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Brooklyn’s Most Famous Chocolate Cake, Reborn with Semifreddo
Brooklyn Blackout Semifreddo Cake

The first time I tasted a Brooklyn Blackout doughnut from New York’s cult-status Doughnut Plant, I figured the name was a catchy throwback to the summer of 2003, when the city was plunged into a historically massive 30-hour-long electricity outage. Perhaps, I thought, the rich, dark doughnuts filled with chocolate custard were conceived in the heat of the historical moment, with ingredients that came out of the quickly thawing industrial-sized freezer.

How young and naive I was! It turns out, the Brooklyn Blackout cake has been around since World War II, when Brooklyn conducted regular blackout drills, asking its residents to cover their windows to minimize the light that could be seen from enemy aircraft. Ebinger’s, a beloved bakery with locations throughout the city at the time, coined the name, and sold the handmade chocolate pudding-filled cakes in signature pale green boxes.

In the 1970s, Ebinger’s declared bankruptcy and was forced to close their stores, to a great public outpouring of grief. In their wake, a new generation of bakeries—like Ovenly, Ladybird, and Caputo’s—have started to pay tribute to the original with their own versions of the legendary recipe, and flavor has been repurposed all over the borough for doughnuts, ice cream flavors, milkshakes, and more.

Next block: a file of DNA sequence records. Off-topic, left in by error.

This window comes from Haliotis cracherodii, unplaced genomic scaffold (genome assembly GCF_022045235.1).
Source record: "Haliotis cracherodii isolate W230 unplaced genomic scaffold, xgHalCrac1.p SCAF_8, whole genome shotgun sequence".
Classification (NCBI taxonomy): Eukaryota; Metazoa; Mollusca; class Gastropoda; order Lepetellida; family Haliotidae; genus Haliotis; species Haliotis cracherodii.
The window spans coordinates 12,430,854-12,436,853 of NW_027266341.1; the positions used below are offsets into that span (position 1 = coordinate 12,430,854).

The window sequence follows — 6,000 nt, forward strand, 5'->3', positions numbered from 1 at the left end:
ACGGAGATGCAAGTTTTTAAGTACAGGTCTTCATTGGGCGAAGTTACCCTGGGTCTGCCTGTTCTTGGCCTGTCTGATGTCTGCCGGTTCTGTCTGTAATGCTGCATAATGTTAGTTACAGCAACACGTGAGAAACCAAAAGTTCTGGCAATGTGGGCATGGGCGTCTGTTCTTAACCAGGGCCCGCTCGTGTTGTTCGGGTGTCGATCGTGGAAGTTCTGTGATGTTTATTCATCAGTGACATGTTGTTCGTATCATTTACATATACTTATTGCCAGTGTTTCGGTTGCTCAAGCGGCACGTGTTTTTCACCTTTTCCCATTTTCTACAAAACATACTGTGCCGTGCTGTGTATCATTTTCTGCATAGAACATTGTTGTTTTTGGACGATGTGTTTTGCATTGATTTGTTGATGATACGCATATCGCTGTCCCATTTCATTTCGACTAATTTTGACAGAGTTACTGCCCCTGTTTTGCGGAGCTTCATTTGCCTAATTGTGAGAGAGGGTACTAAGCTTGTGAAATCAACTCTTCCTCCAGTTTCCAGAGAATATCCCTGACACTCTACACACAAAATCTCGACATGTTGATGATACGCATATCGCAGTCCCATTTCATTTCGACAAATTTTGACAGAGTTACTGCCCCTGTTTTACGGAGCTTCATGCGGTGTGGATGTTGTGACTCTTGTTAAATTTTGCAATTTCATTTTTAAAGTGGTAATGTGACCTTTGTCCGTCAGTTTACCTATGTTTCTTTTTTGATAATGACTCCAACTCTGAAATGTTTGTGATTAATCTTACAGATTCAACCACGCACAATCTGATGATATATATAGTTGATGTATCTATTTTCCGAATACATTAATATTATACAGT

In the new Food52 Ice Cream & Friends, Brooklyn Blackout takes the form of a velvety, ganache-covered semifreddo cake. Custard is spread between thin, midnight-black layers of cake, and then the whole thing is bathed in glossy ganache and leftover cake crumbs. After being frozen, the custard takes on the texture of ice cream (minus the hassle of using an ice cream maker). The finished product can be stashed in the freezer for a few hours, until dinnertime, or for a few weeks, until you’re in the mood for a nostalgic treat.


  • Cake
  • 2 tablespoons unsalted butter
  • ¼ cups milk
  • 2 cups sugar
  • 8 eggs, at room temperature
  • ¾ cups all-purpose flour
  • ½ cups unsweetened cocoa powder (use black cocoa powder for an extra blacked-out cake)
  • 1 teaspoon baking powder
  • 1 teaspoon kosher salt
  • 1 teaspoon vanilla extract
  • Semifreddo
  • 7 ounces dark chocolate (70% cacao), chopped
  • 2 teaspoons espresso powder
  • ½ cups sugar
  • 2 eggs
  • 2 teaspoons vanilla extract
  • 1 ⅓ cups heavy cream
  • 2 tablespoons cream cheese, at room temperature
  • Ganache
  • 6 tablespoons heavy cream
  • 4 ounces dark chocolate (70% cacao), broken into small pieces
  • 1 tablespoon light corn syrup (optional)

Food52 Ice Cream & Friends brings together a collection of unusual ice cream recipes, classic toppings, and frozen desserts like this one, which doesn’t require any special equipment other than a freezer.

When a rich semifreddo custard (instead of pudding) is schmeared between layers of sponge cake, you get a remix of the classic Brooklyn Blackout cake. Straight from the freezer, the stripes of filling take on an ice cream-like texture which becomes even fudgier after the cake thaws a tad.